More Auckland adults are overwight but the number of overweight and obese pre-schoolers in Auckland has dropped by 2 per cent, according to the latest research from the Healthy Auckland Together coalition.

The monitoring report on the city's obesity rates shows the percentage of obese and overweight 4-year-olds dropped to 20 per cent in 2015 from 22 per cent in the previous year.

On the other hand, the percentage of Aucklanders over 18 who were overweight and obese rose to 61.5 per cent in 2015 compared to 60.7 per cent in 2014.

Almost 80,000 Auckland children were weighed at before school checks in 2015, with the gap in obesity rates closing between Maori, Pacific Island and European/other children.


Despite the drop, the report also showed the effect of too much sugar in children's diets and that many were less physically active.

Coalition spokesperson Dr Michael Hale said looking at what was happening in schools, early childhood education centres and neighbourhoods would help identify why Auckland was seeing this encouraging change.

"We need to find if this trend is a pre-school blip that reverses as children get older," he says.

The research found that fewer 5-14-year-olds were biking or walking to school than in previous years.

"We also know that children are more attached to screens from 7 years onwards, and more exposed to bad food around schools. Without the benefit of more in-depth research, we are just speculating on the reasons at this point.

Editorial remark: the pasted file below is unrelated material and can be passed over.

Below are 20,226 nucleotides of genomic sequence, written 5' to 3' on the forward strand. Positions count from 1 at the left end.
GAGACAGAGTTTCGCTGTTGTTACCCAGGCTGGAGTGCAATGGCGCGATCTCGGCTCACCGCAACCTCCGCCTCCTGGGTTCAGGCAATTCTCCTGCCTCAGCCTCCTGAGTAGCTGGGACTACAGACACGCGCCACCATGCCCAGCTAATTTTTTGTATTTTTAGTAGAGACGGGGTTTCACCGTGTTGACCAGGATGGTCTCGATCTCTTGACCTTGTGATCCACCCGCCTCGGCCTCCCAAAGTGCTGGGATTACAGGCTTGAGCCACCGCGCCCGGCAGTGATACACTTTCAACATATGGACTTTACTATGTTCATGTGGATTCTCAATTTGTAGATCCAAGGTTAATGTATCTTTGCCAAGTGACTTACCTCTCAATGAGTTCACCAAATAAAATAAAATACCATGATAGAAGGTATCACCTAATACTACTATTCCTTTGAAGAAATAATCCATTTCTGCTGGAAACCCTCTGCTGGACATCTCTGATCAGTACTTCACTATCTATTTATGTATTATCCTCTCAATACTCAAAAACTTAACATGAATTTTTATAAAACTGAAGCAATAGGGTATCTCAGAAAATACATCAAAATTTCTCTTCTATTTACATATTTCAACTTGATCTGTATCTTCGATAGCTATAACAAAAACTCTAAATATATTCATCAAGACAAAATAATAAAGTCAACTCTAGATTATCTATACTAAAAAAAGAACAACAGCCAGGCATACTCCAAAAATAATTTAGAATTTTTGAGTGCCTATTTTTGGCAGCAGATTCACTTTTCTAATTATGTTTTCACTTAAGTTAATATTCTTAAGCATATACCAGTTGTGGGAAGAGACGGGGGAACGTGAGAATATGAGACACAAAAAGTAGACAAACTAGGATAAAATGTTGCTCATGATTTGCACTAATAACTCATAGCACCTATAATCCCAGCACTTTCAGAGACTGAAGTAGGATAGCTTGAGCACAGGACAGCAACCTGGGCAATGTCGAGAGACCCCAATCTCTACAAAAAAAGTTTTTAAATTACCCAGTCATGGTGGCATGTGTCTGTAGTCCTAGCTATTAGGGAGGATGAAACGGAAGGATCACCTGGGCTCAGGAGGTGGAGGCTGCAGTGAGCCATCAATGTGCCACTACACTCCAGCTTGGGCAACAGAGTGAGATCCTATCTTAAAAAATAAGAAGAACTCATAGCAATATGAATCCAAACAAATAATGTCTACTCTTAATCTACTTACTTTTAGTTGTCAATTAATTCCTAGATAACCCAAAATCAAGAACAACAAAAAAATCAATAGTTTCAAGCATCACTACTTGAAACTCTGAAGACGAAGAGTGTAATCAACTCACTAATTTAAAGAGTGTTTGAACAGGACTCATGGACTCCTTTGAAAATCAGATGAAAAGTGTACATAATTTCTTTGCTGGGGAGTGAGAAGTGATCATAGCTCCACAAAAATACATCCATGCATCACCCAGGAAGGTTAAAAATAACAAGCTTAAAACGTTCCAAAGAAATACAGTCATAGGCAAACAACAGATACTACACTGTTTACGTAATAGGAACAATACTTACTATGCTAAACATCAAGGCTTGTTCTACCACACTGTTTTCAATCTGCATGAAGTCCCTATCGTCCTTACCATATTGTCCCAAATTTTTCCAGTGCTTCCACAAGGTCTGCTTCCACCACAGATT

"Something positive is happening for preschoolers, but not being able to identify the causes makes it difficult to push for change to achieve the same result for older children," Hale said.

Most adults were still not being active enough, or eating the minimum quantities of fruit and vegetables to keep them healthy.

"It is so easy for adults to put on weight, and this is exacerbated by environments that encourage sitting at work, in the car and at leisure, and poor quality snacking and meals."


The figures
• A slow rise in adult obesity from 24 per cent in 2007 to 28 per cent in 2015.
•The 43 per cent of all adults meeting the physical activity guidelines hasn't changed over the past year, except for a 4 per cent increase among Pacific Island women.
•There's been a drop in the number of 5-14-year-olds getting to school by bike, scooter, skateboard or on foot.
•The number of missing, filled or decayed teeth in 5-year-olds remains persistently high, with the highest among Pacific Island and then Maori children.